- SQLite Databases
- Virtual Machine Setup
Geomatics Yukon GIS Data and Yukon Lands Viewer
Geomatics Yukon is the online portal location where you will find GIS open data and imagery for the Yukon Territory. It hosts and distributes a wide range of web mapping applications and spatial data for several Yukon Government departments and partners that allow people to search their growing collection of available data sets.
Although most data from Geomatics Yukon is freely distributed and available to the public including Imagery; some of the satellite imagery that they have is licensed only to the Yukon Government so is only available to project partners and First Nations governments on request, though the website and requires an Imagery Use Agreement to be completed first.
Geomatics Yukon offers an online web mapping through the Energy, Mines and Resources Yukon Lands Viewer. It is built upon an Esri server with Geocortex by Latitude Geographics providing powerful well-rounded mapping tools and innovative features for a wide range of experienced and not so experienced end users.
The Yukon Lands Viewer like many other Esri based web served applications provides many useful tools and applications from searching data sets to customizing your own map. They provide the ability to incorporate your own data from shape files or CSV data as well as the ability to draw and edit features and then print or export your results. A pretty detailed instruction manual can help those that run into troubles with the map viewer.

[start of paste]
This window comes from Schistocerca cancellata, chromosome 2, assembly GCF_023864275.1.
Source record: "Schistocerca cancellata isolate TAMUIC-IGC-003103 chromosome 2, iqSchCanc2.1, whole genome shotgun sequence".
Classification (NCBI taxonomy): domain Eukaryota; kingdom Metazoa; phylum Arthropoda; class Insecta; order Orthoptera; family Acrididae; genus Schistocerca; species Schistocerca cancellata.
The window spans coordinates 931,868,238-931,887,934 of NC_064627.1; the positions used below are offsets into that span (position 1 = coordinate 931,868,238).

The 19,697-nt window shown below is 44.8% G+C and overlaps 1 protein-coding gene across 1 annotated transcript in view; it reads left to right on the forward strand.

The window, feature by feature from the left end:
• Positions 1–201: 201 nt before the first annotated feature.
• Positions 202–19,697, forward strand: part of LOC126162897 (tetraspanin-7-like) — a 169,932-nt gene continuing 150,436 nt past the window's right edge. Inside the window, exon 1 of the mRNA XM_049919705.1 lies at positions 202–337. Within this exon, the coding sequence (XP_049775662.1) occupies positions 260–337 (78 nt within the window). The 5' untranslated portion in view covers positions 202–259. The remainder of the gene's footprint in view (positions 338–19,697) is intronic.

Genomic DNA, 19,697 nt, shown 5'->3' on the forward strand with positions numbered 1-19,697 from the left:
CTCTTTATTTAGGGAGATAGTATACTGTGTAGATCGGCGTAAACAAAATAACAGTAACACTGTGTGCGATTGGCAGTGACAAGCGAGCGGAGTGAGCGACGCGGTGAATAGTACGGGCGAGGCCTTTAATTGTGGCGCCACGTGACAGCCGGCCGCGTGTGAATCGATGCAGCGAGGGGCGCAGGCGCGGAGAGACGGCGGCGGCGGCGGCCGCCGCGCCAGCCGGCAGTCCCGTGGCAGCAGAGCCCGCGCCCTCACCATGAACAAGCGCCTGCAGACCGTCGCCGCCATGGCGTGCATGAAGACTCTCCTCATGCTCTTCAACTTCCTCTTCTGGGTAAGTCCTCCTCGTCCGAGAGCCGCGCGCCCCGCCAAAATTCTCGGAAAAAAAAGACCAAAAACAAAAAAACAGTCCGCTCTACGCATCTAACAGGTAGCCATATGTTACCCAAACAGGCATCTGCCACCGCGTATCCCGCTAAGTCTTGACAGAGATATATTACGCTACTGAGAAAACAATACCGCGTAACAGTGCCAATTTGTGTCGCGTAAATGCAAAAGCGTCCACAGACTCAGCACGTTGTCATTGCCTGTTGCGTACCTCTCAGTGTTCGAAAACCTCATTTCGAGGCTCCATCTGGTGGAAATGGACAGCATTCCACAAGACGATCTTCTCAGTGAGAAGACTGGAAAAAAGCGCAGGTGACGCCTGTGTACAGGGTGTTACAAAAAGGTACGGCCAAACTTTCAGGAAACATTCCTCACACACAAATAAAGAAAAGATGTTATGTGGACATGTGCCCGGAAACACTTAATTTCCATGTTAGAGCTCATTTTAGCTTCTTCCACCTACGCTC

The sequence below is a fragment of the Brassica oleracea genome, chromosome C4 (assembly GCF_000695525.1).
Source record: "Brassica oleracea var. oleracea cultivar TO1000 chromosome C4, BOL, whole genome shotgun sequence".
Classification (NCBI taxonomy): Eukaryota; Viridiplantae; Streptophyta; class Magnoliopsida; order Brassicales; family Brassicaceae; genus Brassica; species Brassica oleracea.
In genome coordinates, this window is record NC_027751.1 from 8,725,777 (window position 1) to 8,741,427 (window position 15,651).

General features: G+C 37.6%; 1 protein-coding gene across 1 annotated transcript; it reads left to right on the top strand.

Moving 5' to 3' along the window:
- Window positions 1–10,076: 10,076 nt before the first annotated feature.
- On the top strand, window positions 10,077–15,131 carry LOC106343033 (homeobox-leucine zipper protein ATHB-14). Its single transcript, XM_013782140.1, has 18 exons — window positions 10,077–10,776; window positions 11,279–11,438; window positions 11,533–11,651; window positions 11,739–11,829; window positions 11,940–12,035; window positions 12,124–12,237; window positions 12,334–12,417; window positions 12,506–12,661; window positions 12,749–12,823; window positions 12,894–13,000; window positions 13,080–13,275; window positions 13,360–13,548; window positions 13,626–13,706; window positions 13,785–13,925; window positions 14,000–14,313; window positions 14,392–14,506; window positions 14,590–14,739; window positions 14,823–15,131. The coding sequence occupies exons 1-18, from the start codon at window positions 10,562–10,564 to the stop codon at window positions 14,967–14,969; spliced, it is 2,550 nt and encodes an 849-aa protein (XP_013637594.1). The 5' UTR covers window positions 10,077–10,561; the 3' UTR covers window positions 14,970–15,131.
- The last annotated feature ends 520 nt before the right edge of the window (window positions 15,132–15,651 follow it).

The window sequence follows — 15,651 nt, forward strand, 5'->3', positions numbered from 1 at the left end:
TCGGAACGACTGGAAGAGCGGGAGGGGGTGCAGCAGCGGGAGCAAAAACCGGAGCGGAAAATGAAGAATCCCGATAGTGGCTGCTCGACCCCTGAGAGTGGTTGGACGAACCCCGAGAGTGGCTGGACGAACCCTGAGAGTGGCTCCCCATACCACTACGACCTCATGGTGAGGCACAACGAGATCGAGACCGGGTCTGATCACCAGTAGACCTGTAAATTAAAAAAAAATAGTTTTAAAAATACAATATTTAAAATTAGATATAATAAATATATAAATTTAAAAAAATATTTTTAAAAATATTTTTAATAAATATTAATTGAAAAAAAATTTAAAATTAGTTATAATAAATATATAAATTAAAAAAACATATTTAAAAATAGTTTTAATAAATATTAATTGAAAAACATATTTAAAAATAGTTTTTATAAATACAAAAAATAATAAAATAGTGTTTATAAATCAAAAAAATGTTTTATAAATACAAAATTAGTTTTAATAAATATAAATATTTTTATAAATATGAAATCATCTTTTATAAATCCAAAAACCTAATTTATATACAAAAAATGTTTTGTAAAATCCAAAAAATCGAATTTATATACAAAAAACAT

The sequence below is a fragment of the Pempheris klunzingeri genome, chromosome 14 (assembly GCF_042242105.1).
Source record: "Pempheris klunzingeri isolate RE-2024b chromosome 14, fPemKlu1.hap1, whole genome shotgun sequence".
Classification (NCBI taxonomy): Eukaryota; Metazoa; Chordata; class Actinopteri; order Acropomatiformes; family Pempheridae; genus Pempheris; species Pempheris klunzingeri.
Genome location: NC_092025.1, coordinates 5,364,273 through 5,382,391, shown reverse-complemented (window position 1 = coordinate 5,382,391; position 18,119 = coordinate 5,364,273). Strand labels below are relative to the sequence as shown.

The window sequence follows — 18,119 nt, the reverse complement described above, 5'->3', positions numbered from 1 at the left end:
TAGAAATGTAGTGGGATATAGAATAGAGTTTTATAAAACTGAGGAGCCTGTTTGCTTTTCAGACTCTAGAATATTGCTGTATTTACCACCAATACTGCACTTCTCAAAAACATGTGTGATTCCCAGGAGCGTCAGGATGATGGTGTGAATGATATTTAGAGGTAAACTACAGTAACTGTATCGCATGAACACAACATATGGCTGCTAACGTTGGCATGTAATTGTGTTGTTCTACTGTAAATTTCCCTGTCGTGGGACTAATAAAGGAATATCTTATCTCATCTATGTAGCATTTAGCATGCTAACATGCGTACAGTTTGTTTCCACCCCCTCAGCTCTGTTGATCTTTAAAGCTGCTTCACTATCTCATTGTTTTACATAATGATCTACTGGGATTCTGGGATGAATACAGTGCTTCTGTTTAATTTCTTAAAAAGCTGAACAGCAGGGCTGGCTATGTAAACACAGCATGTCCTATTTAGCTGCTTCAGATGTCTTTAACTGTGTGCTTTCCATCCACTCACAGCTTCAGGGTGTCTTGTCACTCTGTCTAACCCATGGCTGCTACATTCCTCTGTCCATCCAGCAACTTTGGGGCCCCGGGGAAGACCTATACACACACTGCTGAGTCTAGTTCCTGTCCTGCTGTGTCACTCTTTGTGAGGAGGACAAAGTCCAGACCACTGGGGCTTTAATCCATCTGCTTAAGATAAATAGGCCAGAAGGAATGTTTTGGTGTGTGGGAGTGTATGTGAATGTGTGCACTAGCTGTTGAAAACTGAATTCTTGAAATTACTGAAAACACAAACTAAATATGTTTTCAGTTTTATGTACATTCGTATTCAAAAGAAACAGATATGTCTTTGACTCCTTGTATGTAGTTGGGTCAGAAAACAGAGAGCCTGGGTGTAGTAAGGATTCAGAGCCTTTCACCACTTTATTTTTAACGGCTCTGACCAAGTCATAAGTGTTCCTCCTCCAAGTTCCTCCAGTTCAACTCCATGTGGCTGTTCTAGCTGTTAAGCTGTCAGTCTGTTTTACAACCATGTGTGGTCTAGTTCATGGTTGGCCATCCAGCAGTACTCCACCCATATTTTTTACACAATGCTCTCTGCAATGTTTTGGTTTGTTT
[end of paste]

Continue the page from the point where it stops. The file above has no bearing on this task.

Geomatics Yukon aims to provide a central source for distributing Yukon government spatial data and imagery and although some what limited it is off to a good start in becoming an opendata portal.
Yukon GIS Data Web links:
[originally published Sept 22, 2013]
Have you ever thought where you would end up if you drilled a tunnel through the center of the Earth and climbed out the other side? Well that location is considered an antipodal point. The antipodes of any place on a globe is the point on the surface which is diametrically opposite to it. Two points that are antipodal to each other are connected by a straight line connecting through the center.
Mathematically, the geographical coordinates of an antipodal point can be calculate as: the latitude of the place you want to find the antipodes must be converted to the opposite hemisphere (eg: 45° North will be 45° South or -45°); the longitude of the place you want to find the antipodes must be subtracted from 180° and the result will be converted to opposite hemisphere (eg: 25° West will be 180° – 25° = 155° East or -155°).
The majority of locations on land do not have land-based antipodes.
In 2013 I wrote an article for GoGeomatics magazine about an interactive maps that revealed what the Antipodes for any given location was. It has turned out to be one of the busiest articles in the magazine, attracting a lot of attention, perhaps because many geomatics people have not taken many geography courses.
The site that I was referencing to in the article seemed to have disappeared some time last winter, therefore no one could use the interactive antipodes calculator. Well now the site is once again active and people can once again learn a little bit of geography in a funny and simple way.
So check out http://www.antipodesmap.com to have a little fun exploring their interactive antipode calculator map.
What3words … because words are much easier to remember